Then Wizards released a D&D module called Guildmaster’s Guide to Ravnica…
Like many people, Ravnica is my favourite plane in the Magic universe, so I began running a campaign set in Ravnica with one of my roleplaying groups. The more that my players encountered anarchic Rakdos cultists, serene Selesnya monks and insane Izzet techno-mages, the more my interest in the game reignited.
One particularly rainy afternoon, I happened to chance upon a Twitch stream of a famous Magic player, Martin Juza, who was playing a new online variant of Magic called Arena. It looked like a massive improvement compared to its ancient predecessor, Magic: the Gathering Online. I downloaded Arena, and discovered that my love of turning cards sideways had returned with a vengeance!
Initially I got caught out with a few snags, like forgetting that, unlike Hearthstone, you actually need to put lands into play to cast spells! Despite those issues it didn’t take me long to get back into my stride and I made the Mythic tier in constructed on Arena in the first month that I had returned to play.
I achieved that feat on the back of playing my beloved Mono-Red Aggro. There has always been a special place in my heart for hitting people for one with a Mogg Fanatic… I mean Fanatical Firebrand! It did take a lot of grinding, as well as looking at deck lists on the internet whenever the boss wasn’t looking!
The best thing about coming back is that I have once again re-joined into the great Magic UK community.
Whether that has been reacquainting with old foes and friends alike to meeting new players through Facebook, or learning my own town, Worksop, has a thriving community of decent up-and-coming players – so far everyone who I have spoken to since coming back has been amazing.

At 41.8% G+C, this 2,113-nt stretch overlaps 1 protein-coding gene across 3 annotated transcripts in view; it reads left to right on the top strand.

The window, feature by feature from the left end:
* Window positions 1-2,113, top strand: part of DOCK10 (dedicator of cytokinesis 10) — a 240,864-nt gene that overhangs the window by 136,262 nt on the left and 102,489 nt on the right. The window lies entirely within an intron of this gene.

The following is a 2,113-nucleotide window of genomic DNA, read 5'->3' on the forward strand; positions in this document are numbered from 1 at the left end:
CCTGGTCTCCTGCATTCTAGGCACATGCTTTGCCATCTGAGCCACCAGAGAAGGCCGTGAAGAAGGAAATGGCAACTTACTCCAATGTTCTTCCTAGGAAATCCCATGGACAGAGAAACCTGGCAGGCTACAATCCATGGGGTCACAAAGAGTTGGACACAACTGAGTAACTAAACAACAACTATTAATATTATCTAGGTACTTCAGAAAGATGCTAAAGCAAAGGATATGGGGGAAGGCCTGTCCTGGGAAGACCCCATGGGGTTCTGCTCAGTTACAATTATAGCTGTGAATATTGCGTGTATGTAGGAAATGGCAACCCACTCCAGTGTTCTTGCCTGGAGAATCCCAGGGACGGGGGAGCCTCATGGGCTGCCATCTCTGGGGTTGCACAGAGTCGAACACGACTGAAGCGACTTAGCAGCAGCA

Perhaps best of all was tuning in to watch Autumn Burchett become the first British player to win a Pro-Tour (sorry Mythic Championship, old habits die hard!). Well done Autumn! Since returning I have really enjoyed the general acceptance of anyone playing the game regardless of who or what they represent, and the lack of toxicity that regretfully often reared its ugly head in ages past.
It feels good to be back. Magic seems to be in a much better state than the last time I left it.
P.S. – Here is the Mono-Red Deck List of Arena that I hit Mythic with:
4 – Fanatical Firebrand
4 – Ghitu Lavarunner
4 – Goblin Chainwhirler
1 – Legion Warboss
4 – Runaway Steam-Kin
4 – Viashino Pyromancer
3 – Experimental Frenzy
4 – Light Up the Stage
4 – Lightning Strike
4 – Shock
4 – Wizards’s Lightning
20 – Mountain
1 – Act of Treason
2 – Banefire
1 – Direct Current
2 – Fiery Cannonade
1 – Karn, Scion of Urza
4 – Lava Coil
2 – Rekindling Phoenix
2 – Scrabbling Claws (Yeah, I have no idea why I have these in here either!).
Here is the deck I played at my first ever Standard tournament in 1995:
4 – Birds of Paradise
2 – Cockatrice
2 – Granite Gargoyle
2 – Force of Nature
4 – Kird Ape
4 – Shivan Dragon
2 – Thicket Basi1isk
1 – Fellwar Stone
1 – Mana Vault
1 – Sol Ring
4 – Desert Twister
2 – Disintegrate
1 – Channel
1 – Fastbond
2 – Fireball
2 – Hurricane
4 – Lightning Bolt
2 – Lure
1 – Regrowth
1 – Wheel of Fortune
1 Maze of Ith
1 Elvish Farmer
1 Life Force
4 Red Elemental Blast